Updated 06/15/2012 05:44 PM
Crew studies the science of deep space dining
The test kitchens at Cornell University host a crew about to embark on a simulated mission to Mars. Researchers are looking at ways to improve the health of deep-space travelers and as our Tamara Lindstrom tells us, it starts with a healthy appetite.
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ITHACA, N.Y. -- This crew training at Cornell University may be headed for Hawaii, but it's no vacation.
"The area is on very fresh lava flows. It's very sparse. There's no vegetation. It's red rocks. It's not swaying palm trees and beaches, it's very Mars like," said Kim Binstead, associate professor at the University of Hawaii.
Out of about 700 applicants, six of these nine finalists will spend four months isolated in a space simulation, part of a NASA research program on interplanetary eating. But first, they have to learn space camp survival, including how to cook.
That's where the researchers at Cornell University come in.
"We are learning to cook different foods based on the ingredients that we will have available at the habitat," said Yajaira Sierra, a candidate and materials scientist.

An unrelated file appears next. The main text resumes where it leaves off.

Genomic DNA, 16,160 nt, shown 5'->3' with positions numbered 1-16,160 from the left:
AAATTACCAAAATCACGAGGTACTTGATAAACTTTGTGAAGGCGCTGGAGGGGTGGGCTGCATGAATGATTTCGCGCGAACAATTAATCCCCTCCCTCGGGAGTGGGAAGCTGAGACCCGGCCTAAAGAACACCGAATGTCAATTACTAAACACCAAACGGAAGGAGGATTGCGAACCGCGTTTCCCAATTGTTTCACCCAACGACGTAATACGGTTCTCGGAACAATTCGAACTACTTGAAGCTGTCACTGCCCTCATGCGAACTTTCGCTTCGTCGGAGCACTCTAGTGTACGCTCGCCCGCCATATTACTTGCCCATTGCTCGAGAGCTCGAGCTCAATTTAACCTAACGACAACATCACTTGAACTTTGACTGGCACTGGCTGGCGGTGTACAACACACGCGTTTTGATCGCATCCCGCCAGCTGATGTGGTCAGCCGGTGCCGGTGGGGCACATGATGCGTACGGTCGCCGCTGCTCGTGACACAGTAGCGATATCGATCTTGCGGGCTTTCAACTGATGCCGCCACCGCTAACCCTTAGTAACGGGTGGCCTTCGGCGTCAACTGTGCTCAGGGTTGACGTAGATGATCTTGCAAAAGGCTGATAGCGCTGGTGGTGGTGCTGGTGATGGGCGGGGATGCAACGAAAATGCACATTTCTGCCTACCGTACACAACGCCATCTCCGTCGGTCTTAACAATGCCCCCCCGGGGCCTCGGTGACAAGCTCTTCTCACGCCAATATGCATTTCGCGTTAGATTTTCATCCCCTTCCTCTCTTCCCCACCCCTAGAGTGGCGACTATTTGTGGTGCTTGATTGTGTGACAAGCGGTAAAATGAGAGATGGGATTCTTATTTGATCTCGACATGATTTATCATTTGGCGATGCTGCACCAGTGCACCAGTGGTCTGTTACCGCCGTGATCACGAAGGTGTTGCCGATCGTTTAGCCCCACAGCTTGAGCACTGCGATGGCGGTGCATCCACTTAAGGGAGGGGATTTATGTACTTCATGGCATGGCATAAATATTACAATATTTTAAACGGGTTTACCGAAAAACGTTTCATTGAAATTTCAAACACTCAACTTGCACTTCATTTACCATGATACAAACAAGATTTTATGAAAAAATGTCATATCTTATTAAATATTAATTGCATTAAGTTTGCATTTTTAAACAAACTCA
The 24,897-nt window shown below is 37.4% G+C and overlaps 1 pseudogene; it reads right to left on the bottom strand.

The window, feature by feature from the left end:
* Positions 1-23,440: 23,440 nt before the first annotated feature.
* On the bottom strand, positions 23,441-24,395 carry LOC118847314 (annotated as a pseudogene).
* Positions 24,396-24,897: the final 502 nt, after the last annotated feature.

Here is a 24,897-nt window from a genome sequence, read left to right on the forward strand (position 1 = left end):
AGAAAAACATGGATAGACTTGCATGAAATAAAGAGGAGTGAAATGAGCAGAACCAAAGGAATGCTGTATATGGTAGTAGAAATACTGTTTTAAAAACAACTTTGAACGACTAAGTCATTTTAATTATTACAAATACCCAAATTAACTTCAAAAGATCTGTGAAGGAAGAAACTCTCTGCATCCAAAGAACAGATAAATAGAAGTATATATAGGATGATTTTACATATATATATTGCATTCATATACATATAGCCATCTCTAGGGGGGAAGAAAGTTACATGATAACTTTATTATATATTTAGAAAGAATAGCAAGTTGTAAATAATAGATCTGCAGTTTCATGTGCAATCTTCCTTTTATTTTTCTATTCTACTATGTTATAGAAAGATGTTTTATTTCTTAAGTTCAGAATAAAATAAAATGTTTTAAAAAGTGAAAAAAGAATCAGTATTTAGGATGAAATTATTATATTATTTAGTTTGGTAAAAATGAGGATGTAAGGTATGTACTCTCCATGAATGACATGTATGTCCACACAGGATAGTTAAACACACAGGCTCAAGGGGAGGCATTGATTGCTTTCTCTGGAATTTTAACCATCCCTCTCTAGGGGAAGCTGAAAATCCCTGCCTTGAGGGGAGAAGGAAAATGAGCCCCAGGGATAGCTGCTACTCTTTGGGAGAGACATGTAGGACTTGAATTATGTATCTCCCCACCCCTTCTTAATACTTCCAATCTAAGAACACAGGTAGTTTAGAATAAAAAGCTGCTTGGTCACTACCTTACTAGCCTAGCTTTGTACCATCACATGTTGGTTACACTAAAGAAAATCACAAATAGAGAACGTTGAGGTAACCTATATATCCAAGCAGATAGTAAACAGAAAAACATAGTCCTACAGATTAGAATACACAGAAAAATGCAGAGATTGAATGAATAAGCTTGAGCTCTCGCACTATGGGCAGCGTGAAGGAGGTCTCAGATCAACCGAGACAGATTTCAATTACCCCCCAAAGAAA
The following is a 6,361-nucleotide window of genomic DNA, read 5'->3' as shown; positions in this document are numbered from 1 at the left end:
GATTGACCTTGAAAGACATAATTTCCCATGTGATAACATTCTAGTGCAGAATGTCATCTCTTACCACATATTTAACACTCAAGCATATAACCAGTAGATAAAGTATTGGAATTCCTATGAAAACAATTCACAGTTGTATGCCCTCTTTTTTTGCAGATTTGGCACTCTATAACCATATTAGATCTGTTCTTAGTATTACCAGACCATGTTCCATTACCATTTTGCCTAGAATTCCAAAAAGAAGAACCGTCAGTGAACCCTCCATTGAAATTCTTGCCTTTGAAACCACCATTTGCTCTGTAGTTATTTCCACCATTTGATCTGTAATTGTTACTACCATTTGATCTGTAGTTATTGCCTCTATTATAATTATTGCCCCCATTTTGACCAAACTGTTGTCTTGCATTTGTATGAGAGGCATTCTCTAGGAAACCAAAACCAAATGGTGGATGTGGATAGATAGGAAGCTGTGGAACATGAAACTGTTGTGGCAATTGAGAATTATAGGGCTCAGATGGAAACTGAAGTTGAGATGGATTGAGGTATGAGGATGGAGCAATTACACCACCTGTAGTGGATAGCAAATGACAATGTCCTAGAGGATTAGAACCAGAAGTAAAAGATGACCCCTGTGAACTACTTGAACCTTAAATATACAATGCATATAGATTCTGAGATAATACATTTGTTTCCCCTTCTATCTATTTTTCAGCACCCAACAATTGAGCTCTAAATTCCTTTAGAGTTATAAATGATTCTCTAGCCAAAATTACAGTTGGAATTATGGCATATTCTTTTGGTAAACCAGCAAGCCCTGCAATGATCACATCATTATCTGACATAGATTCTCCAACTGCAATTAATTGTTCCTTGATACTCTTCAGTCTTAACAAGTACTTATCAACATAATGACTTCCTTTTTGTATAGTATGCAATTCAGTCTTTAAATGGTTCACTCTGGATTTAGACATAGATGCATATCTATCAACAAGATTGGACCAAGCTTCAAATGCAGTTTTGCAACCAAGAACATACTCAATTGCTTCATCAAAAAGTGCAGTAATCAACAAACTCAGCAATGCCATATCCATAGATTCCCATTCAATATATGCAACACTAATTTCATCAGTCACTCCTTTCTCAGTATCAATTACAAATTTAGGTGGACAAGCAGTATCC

The candidates are working with a variety of commercially available foods with very long shelf lives. The challenge is to not only make them edible, but appetizing.
"Space anorexia can set in, which is sort of a loss of appetite," said Dr. Yvonne Cagle, a NASA management astronaut. "And that means your nutritional intake could go down and you're at risk for health and performance impacts just because you're not maintaining the calories or the nutrients you need."
Part of the problem is a swollen stomach that can develop from fluids moving around the abdomen in zero gravity. But the astronauts may not get hungry because they can't smell their favorite foods.
"Air molecules and odor molecules are not as concentrated," Cagle said. "And that can actually reduce sensitivity of being able to smell things that you like to eat."
A problem that can hopefully be cured with the expertise of Cornell's top chef.
With the help of Cornell and the University of Hawaii, NASA researchers are hoping the new menu they develop will allow for deep space missions that can last three years or more.